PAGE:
• Unstuck Reading, with readers Gabriel Blackwell, Ian Richard Jones, Meghan McCarron, Joe Meno,  Kiki Petrosino, Dan Rosenberg, Zack Savich, Francesca Thompson, and Matthew Vollmer.  
    • Literary Rock & Roll with Audrey Niffeneger
  • Panels:
    • Women in Jeopardy: Crime Fiction
    • Fallout & Facts: Creative Nonfiction in the Nuclear Age
    • I’d Take Stephenie Meyer’s Royalty Check: What Should We Be Teaching Our Students?
    • Midwest Gothic: Dark Fiction of the Heartland
    • Vampire by Vampire: Genre Writing and the Creative Writing Workshop

If you write genre/ weird/ fantasy/ science fiction stories and you’re thinking about going to AWP next year, then you’re likely to find a good number of events to attend and journals to discover.

For me, the best part of any convention, literary or genre, is hanging out with your writing friends. The genre people were especially open to speaking with the crowd after panels, talking about their journals at the book fair, and being introduced to genre friends. I was a little worried that I’d feel marginalized and lonely as a fantasy writer at AWP, but in the end it was a wonderful experience. 

AWP Conference

I’m leaving soon for Chicago and for AWP! I’m excited to see my friends, learn from other authors, and wander the gigantic bookfair.

I’ll be tweeting from the conference with photos and happy moments. If you’d like to follow me, you can read my posts on:

I’ll post more photos and a convention roundup when I get back. Yay!! 😀

I’m going to AWP!

Looking Down on the World’s Fair, 1893

This year I’ll be attending the Association of Writers & Writing Programs Annual Conference for the first time. The AWP conference is the big literary conference. Margaret Atwood will be giving a keynote address, there’ll be three days full of panels on writing and teaching writing, and a mammoth book fair.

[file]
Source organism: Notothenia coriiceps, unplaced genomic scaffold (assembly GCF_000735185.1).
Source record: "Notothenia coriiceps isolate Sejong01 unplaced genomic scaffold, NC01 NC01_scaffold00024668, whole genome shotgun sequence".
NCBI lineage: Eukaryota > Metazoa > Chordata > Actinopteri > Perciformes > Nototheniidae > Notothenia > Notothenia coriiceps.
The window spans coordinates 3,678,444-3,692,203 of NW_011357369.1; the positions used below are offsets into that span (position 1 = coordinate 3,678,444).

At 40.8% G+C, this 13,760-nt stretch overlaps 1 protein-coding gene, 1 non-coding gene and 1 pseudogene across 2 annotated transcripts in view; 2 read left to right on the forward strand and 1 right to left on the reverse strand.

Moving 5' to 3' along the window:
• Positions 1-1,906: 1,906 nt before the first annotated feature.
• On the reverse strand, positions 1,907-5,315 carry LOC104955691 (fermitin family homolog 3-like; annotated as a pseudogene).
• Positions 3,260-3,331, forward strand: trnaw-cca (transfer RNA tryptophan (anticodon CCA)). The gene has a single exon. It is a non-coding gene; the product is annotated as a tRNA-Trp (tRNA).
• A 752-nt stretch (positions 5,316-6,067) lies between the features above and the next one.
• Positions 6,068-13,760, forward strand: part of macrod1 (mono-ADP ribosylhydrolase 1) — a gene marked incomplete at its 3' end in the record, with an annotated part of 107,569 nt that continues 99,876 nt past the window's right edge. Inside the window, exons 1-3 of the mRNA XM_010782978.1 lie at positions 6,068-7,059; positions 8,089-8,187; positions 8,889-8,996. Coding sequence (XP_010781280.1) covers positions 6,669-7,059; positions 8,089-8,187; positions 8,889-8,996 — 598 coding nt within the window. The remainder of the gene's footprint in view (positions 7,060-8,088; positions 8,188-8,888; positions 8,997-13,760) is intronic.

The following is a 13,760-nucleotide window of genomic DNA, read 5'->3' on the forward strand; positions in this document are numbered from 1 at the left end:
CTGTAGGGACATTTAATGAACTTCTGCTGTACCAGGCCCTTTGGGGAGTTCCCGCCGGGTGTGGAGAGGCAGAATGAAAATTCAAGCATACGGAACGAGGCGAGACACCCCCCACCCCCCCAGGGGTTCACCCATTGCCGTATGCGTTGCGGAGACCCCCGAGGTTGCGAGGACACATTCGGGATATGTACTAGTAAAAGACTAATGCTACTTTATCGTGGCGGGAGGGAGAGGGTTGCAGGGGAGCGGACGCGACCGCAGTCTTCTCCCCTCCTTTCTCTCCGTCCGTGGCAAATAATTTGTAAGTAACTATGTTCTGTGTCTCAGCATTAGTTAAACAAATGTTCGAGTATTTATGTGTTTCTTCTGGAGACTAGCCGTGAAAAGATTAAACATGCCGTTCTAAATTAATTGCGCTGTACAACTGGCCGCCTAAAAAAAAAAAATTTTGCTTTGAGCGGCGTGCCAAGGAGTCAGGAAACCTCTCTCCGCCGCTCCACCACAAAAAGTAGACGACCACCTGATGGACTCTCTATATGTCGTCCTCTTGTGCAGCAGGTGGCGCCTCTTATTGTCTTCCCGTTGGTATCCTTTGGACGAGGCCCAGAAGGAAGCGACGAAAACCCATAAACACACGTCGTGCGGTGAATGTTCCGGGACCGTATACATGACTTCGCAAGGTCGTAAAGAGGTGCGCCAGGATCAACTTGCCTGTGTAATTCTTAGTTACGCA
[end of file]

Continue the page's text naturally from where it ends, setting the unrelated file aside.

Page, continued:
But what I’m most excited about is seeing my friends. It will be the first time I’ve seen my MFA friend Ashley Cowger in several years. And I’m going to get to see Clarion West classmate Maria Romasco-Moore, too. In fact, the only reason I’m going to be able to attend is because of the support and encouragement of these friends.

The passes for AWP are completely sold out this year. Usually, they offer at the door memberships. I was one of the lucky people who bought one of the last 200 tickets when they went on sale. They sold out in 8 minutes.

Here are a few of the panels I’m looking forward to attending:

  • A Writing Life, After the Workshop 
  • The Long and Short of It: Navigating the Transitions between Writing Novels and Short Stories
  • Selling Out Everyone You Love: The Ethics of Writing Nonfiction
  • Villains and Killers and Criminals, Oh My: Representing Evildoers in Literary Fiction
  • Beyond Pulp – The Futuristic and Fantastic as Literary Fiction
  • NPRU Kidding Me? It Can Totally Happen
  • The Image, Written: Using Photography and Mixed Media to Teach Creative and Composition Writing
  • Pleasures and Perils of Drawing Fiction from Life
I’ll be tweeting from AWP and I’ll blog about the experience when I get back. The conference will be at the beginning of March, but I’m already getting excited and packing my suitcase. I can’t wait to reunite with my writing friends, and to spend a few days immersed in a world where writing is what matters most. 
And I’m excited to go to Chicago for the first time, and to daydream about the White City of the World’s Fair.